Trilling’s concerns are a mirror image of the ones Winters identified. The problem is not that scholarship — at least the apprentice version practiced by bright young students at fine old schools — is serious but that it is not serious enough. It is the art that is grave and difficult. Winters solved this problem by insisting that the split between art and learning was based on a romantic delusion about the emotive, expressive, and personal essence of art. Trilling, while noting that “nowadays the teaching of literature inclines to a considerable technicality,” found it impossible to contain the discussion of modern writing within the ambit of technique. To do it justice was to grapple with painful and personal matters, with one’s own thoughts about sex, alienation, injustice, and death, to “stare into the abyss” and then write a term paper about it.’
Let’s hope those vessels are more imaginative than the modern pop-art meta celibri-fame commentary one can find out in the popular culture.
As for that 3rd-wave feminist ‘male-gaze’ stuff, it must take a special kind of myopia to make your ‘personal’ life ‘political,’ and then end-up shilling for….Hillary Clinton.
Such a lack of imagination:
As previously posted:
On that note, Roger Scruton had some keen insights:
“The works of Shakespeare contain important knowledge. But it is not scientific knowledge, nor could it ever be built into a theory. It is knowledge of the human heart”
“…in the days when the humanities involved knowledge of classical languages and an acquaintance with German scholarship, there was no doubt that they required real mental discipline, even if their point could reasonably be doubted. But once subjects like English were admitted to a central place in the curriculum, the question of their validity became urgent. And then, in the wake of English came the pseudo-humanities—women’s studies, gay studies and the like—which were based on the assumption that, if English is a discipline, so too are they.”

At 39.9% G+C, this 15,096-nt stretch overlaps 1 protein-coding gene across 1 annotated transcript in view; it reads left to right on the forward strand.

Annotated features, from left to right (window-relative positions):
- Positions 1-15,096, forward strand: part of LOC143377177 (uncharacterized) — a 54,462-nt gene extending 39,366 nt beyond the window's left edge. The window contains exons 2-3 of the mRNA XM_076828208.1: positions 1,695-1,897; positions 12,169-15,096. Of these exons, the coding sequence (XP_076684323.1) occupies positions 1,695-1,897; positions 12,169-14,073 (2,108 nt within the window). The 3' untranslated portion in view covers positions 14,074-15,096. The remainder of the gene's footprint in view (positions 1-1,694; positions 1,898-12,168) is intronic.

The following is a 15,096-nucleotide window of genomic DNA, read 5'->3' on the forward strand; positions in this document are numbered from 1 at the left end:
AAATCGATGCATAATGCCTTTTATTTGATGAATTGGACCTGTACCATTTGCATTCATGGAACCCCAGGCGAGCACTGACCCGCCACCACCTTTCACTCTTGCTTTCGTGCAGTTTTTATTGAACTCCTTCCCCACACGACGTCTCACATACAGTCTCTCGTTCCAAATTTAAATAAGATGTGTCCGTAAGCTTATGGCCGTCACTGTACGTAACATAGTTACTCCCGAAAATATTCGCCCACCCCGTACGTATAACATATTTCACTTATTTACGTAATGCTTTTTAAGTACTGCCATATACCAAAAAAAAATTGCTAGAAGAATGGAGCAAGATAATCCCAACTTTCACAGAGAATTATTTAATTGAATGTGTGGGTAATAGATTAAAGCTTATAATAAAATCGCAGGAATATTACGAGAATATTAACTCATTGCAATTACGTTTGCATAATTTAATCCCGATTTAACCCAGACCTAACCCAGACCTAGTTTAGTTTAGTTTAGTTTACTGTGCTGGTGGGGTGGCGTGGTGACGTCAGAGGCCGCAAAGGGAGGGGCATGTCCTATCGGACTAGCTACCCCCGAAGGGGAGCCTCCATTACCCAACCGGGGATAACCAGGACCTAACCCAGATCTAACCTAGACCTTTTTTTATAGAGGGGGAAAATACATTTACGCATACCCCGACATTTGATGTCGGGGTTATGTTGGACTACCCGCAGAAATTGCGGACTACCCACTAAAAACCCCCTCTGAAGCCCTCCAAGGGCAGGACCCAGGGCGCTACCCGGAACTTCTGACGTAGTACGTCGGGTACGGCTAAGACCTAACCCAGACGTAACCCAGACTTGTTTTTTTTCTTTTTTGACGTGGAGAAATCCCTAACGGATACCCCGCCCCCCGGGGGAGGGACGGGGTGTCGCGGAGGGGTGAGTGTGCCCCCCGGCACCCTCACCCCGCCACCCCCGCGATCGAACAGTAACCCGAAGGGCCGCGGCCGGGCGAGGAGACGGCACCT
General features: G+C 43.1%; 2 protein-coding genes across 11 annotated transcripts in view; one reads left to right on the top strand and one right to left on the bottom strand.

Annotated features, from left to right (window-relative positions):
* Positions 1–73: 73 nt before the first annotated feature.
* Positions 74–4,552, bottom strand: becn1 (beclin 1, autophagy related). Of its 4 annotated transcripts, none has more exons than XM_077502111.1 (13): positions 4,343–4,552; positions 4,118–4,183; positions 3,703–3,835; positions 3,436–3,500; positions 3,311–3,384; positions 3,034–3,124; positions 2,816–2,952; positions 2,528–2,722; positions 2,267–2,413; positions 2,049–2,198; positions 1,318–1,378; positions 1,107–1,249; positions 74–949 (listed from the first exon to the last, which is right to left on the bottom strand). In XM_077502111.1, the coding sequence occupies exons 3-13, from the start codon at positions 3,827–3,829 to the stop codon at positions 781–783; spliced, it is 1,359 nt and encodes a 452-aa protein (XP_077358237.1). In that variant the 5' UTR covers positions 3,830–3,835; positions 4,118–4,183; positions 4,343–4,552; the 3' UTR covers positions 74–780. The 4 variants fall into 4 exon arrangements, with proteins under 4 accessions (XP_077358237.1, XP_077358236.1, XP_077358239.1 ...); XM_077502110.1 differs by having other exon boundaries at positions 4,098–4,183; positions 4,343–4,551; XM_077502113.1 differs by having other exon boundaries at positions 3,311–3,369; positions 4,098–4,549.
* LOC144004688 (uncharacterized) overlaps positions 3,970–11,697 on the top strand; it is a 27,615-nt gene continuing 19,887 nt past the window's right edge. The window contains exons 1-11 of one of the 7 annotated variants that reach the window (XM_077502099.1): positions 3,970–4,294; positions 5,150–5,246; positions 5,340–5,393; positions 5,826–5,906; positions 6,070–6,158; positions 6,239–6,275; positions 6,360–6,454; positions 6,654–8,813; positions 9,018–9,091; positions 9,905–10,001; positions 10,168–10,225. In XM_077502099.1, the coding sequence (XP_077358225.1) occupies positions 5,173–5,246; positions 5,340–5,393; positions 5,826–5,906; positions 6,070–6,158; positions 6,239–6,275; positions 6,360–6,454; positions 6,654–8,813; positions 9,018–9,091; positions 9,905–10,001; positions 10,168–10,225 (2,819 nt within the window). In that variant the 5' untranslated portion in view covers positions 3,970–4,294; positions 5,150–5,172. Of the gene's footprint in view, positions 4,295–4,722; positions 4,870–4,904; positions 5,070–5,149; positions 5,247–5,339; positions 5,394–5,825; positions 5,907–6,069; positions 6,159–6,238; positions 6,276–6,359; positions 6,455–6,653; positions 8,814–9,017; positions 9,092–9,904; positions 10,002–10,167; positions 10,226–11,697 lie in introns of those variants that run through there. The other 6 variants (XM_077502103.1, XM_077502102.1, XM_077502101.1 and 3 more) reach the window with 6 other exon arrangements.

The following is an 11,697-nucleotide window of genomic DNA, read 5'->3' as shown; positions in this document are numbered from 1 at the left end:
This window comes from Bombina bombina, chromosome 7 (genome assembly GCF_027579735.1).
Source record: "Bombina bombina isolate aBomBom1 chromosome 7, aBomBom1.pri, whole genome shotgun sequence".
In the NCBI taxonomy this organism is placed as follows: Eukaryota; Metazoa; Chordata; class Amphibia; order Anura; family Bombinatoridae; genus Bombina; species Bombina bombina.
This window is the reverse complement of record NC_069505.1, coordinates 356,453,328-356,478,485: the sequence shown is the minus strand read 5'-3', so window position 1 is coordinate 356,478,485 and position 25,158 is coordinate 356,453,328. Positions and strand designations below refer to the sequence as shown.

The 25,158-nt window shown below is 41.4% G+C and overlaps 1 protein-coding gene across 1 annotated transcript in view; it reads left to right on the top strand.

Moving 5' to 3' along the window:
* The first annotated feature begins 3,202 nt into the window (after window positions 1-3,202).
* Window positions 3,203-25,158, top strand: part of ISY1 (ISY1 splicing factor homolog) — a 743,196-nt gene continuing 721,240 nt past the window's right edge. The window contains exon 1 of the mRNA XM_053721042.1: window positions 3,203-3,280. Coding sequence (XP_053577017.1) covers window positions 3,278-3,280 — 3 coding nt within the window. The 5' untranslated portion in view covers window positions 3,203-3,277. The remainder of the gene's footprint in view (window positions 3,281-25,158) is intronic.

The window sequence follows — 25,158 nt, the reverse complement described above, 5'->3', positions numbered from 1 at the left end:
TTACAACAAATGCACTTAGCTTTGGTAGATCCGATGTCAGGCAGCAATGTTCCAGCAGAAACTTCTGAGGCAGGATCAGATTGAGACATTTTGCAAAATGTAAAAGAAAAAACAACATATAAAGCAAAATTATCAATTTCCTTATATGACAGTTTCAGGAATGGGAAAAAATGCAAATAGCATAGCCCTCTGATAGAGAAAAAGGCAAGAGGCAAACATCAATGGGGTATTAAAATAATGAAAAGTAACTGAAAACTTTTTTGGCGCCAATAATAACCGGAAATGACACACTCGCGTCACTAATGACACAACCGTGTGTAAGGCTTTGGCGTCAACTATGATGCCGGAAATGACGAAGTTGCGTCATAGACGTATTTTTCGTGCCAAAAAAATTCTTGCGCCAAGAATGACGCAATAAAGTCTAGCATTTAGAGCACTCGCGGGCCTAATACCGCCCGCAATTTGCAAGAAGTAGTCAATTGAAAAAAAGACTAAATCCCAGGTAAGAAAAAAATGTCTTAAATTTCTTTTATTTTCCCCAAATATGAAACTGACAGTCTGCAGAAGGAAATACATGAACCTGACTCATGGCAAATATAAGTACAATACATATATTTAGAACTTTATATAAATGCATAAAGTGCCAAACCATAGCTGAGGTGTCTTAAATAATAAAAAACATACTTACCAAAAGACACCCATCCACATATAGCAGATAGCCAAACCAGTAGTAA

“And since there is no cogent justification for women’s studies that does not dwell upon the subject’s ideological purpose, the entire curriculum in the humanities began to be seen in ideological terms.”
This is a matter of deep debate in our society right now.
Terry Eagleton, British Marxist and professor in the humanities, debates Scruton below.
Will Marxism & continental philosophy become further guiding lights for the humanities here in America as we find much more so in Britain?
Are we really that thick into the postmodern weeds?:
Judgment, as Scruton points out, shouldn’t necessarily be subsumed to political ideology. I would agree, and I generally default in assuming that each one of us is the ultimate arbiter of our own judgment.
But, no man is an island.
Does Scruton’s thinking eventually lead us back to the problems that religion can have with artists and writers?
Is there anybody whom you trust to decide what you should and shouldn’t read?
Parents? Great authors? Public intellectuals? Professors? God? Laws and lawmakers? Religious leaders? A school-board? A democratic majority? People who think like you? A Council of Cultural Marxists?
The Department of Institutionalized Idiocy?
See Also On This Site: Philosopher Of Art Denis Dutton of the Arts & Letters Daily says the arts and Darwin can be sucessfully synthesized: Review of Denis Dutton’s ‘The Art Instinct’
Martha Nussbaum says the university needs to be defend Socratic reason and still be open to diversity: From The Harvard Educational Review-A Review Of Martha Nussbaum’s ‘Cultivating Humanity: A Classical Defense of Reform in Liberal Education.’
Stanley Fish also says keep politics out of academia: From The Stanley Fish Blog: Ward Churchill Redux…